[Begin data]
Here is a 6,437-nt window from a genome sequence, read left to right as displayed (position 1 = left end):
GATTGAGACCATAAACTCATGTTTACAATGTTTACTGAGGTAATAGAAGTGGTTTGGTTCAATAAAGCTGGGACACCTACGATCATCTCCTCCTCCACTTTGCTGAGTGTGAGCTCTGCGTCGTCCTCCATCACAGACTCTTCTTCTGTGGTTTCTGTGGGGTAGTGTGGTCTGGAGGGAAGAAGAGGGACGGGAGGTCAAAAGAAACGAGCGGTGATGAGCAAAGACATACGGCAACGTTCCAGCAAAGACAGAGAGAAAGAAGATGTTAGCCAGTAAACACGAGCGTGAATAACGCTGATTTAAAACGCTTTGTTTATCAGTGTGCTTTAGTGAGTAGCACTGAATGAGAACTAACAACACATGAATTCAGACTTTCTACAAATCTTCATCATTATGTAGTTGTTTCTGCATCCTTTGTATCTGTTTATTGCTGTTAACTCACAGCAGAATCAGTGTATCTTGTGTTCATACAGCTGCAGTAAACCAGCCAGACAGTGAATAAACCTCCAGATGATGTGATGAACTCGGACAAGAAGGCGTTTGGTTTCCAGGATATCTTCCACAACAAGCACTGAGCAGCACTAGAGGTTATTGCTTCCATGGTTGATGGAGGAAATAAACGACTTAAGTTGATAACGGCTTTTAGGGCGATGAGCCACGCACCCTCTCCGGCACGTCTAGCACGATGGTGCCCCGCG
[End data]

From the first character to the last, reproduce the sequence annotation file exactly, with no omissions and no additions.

Here is a 6,437-nt window from a genome sequence, read left to right as displayed (position 1 = left end):
GATTGAGACCATAAACTCATGTTTACAATGTTTACTGAGGTAATAGAAGTGGTTTGGTTCAATAAAGCTGGGACACCTACGATCATCTCCTCCTCCACTTTGCTGAGTGTGAGCTCTGCGTCGTCCTCCATCACAGACTCTTCTTCTGTGGTTTCTGTGGGGTAGTGTGGTCTGGAGGGAAGAAGAGGGACGGGAGGTCAAAAGAAACGAGCGGTGATGAGCAAAGACATACGGCAACGTTCCAGCAAAGACAGAGAGAAAGAAGATGTTAGCCAGTAAACACGAGCGTGAATAACGCTGATTTAAAACGCTTTGTTTATCAGTGTGCTTTAGTGAGTAGCACTGAATGAGAACTAACAACACATGAATTCAGACTTTCTACAAATCTTCATCATTATGTAGTTGTTTCTGCATCCTTTGTATCTGTTTATTGCTGTTAACTCACAGCAGAATCAGTGTATCTTGTGTTCATACAGCTGCAGTAAACCAGCCAGACAGTGAATAAACCTCCAGATGATGTGATGAACTCGGACAAGAAGGCGTTTGGTTTCCAGGATATCTTCCACAACAAGCACTGAGCAGCACTAGAGGTTATTGCTTCCATGGTTGATGGAGGAAATAAACGACTTAAGTTGATAACGGCTTTTAGGGCGATGAGCCACGCACCCTCTCCGGCACGTCTAGCACGATGGTGCCCCGCG